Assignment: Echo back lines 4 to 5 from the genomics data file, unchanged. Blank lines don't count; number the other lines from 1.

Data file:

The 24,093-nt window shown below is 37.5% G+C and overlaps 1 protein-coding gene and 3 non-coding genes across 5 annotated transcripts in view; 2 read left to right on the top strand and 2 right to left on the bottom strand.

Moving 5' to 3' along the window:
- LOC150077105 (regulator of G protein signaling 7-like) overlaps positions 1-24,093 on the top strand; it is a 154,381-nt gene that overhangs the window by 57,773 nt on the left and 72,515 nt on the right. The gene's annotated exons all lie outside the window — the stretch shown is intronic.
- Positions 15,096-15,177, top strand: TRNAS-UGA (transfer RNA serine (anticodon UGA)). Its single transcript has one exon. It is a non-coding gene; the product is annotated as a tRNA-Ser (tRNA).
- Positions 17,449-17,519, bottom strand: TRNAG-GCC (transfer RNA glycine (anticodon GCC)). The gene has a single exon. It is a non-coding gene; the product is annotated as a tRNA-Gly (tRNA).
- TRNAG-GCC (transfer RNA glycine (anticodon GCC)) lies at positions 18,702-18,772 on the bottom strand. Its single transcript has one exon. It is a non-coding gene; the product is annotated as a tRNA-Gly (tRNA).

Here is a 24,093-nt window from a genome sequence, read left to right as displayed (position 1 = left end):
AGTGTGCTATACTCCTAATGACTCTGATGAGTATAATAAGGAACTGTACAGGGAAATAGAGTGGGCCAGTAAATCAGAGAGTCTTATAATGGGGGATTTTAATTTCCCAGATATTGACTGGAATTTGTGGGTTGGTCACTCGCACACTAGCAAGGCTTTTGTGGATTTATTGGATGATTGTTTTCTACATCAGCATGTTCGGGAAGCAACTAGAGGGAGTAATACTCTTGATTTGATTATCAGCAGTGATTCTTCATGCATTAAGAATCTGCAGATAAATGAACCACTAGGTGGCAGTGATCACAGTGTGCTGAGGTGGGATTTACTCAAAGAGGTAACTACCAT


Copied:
- Positions 15,096-15,177, top strand: TRNAS-UGA (transfer RNA serine (anticodon UGA)). Its single transcript has one exon. It is a non-coding gene; the product is annotated as a tRNA-Ser (tRNA).
- Positions 17,449-17,519, bottom strand: TRNAG-GCC (transfer RNA glycine (anticodon GCC)). The gene has a single exon. It is a non-coding gene; the product is annotated as a tRNA-Gly (tRNA).